The cement producer yesterday released its 2021 financial results reporting a revenue of N1.38 trillion during the period from N1.03trillion reported in 2020, representing a 34 per cent increase Y-o-Y.
The company’s result is on the back of an inflationary year, as most businesses and their consumers have had to deal with the rising cost of goods and services.
A result posted on the NGX website revealed that the company’s profit was driven by a significant rise in domestic and export sales in Nigeria, compared to domestic and export sales in Pan Africa.
Dangote Cement’s reported 32 per cent increase in profit to N364.44billion in 2021 from N276.07billion reported in 2020 as the management proposed a dividend of N20.00 per ordinary 50 kobo share (2020: N16.00).
In the same vein, MTN Nigeria and Seplat Petroleum appreciated by N71.24billion and N41.13billion in market capitalisation in the month under review respectively.
Analysts attributed gains in the stock price of Seplat petroleum to investors’ positive sentiment which was trigged by the jumping in global oil prices, following the Ukraine Russia conflict.
They also noted that the acquisition of the entire share capital of Mobil Producing Nigeria Unlimited (MPNU) from Exxon Mobil Corporation, Delaware (ExxonMobil), surge demand for the company’s stocks on the bourse.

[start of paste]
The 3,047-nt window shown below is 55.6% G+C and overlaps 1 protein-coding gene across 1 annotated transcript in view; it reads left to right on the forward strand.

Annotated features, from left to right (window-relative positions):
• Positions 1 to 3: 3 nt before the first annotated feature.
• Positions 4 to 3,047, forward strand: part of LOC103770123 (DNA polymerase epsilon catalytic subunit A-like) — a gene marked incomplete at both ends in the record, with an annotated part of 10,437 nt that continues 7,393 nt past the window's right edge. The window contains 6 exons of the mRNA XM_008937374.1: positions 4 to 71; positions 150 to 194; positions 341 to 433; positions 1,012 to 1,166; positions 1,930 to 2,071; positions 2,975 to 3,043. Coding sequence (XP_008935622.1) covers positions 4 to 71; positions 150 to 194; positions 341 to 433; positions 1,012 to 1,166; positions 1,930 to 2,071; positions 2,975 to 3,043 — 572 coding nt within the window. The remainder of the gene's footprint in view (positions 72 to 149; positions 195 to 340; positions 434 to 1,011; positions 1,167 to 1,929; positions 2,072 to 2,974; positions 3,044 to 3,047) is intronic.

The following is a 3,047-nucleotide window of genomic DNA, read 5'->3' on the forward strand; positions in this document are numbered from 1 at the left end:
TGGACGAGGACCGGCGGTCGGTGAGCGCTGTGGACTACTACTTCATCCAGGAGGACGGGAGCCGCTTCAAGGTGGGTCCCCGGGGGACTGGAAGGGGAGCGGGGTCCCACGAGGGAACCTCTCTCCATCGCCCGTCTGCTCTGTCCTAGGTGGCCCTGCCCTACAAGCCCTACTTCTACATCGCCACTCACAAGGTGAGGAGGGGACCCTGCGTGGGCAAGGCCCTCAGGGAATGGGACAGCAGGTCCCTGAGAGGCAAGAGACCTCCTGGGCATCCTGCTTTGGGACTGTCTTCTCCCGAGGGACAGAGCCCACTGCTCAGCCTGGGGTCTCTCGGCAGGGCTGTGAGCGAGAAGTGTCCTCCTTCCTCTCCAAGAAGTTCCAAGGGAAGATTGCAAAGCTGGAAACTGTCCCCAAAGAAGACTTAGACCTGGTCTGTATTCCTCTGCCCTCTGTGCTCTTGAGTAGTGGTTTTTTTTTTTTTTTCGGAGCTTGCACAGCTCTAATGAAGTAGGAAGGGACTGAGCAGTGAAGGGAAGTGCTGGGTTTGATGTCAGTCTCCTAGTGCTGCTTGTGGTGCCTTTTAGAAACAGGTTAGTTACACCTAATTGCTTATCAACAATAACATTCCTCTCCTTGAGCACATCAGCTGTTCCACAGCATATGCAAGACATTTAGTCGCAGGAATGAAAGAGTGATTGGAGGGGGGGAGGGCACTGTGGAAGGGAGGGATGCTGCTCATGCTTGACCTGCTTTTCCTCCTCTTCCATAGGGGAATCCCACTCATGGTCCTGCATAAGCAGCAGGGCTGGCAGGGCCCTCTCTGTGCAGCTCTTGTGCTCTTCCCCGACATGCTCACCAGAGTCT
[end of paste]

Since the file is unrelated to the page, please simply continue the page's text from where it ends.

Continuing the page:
Further analysis revealed that Zenith Bank, among the listed banks appreciated most in February trading transactions.
The lender’s market capitalisation gained N32.97billion when it stock price added N1.05 or 4.03per cent to close at N27.10 per share.
Zenith Bank reported profit before tax closed 2021 at N280.4billion, an increase of 10 per cent from N255.9billion reported in 2020.
According to the bank: “The increase in profit before tax was due to growth in the top-line and very strong management of our treasury portfolio that increased efficiency, resulting in a drop in interest expense by 12per cent from N121.1 billion in 2020 to N106.8 billion in the current year.
“This further led to a seven per cent increase in net interest income of N320.8 billion in 2021 from N299.7 billion in 2020.
“This was on the back of 23per cent Year-on-Year (YoY) growth in non-interest income from N251.7billion to N309billion and a two per cent YoY growth in interest income from N420.8billion to N427.6billion.
The group also reported 6.01 per cent increase in profit after tax to N244.6billion from N230.57 billion reported in 2020.
The bank’s board had proposed a final dividend of N2.80 per share for 2021 financial year (2020FY: N2.70/s), which equates to a dividend yield of 10.3per cent based on the closing price of N27.10/s as of the 28th of February 2022.
Commenting on the bank’s result, analysts at Cordros Securities said, “We like that Zenith Bank maintained the earnings growth momentum throughout the year, although at a slower pace (of 6.4 per cent vs 10.1per cent in 2020FY) as it continues to grapple with headwinds from the business and regulatory environment.
“In our opinion, the bank remains one of the premier banks in the country, with strong fundamentals that denote its strength. We remain positive regarding the long-term outlook for the bank and expect financial performances to remain strong, supported by strong underlying fundamentals and strong management. We are reviewing our estimates.”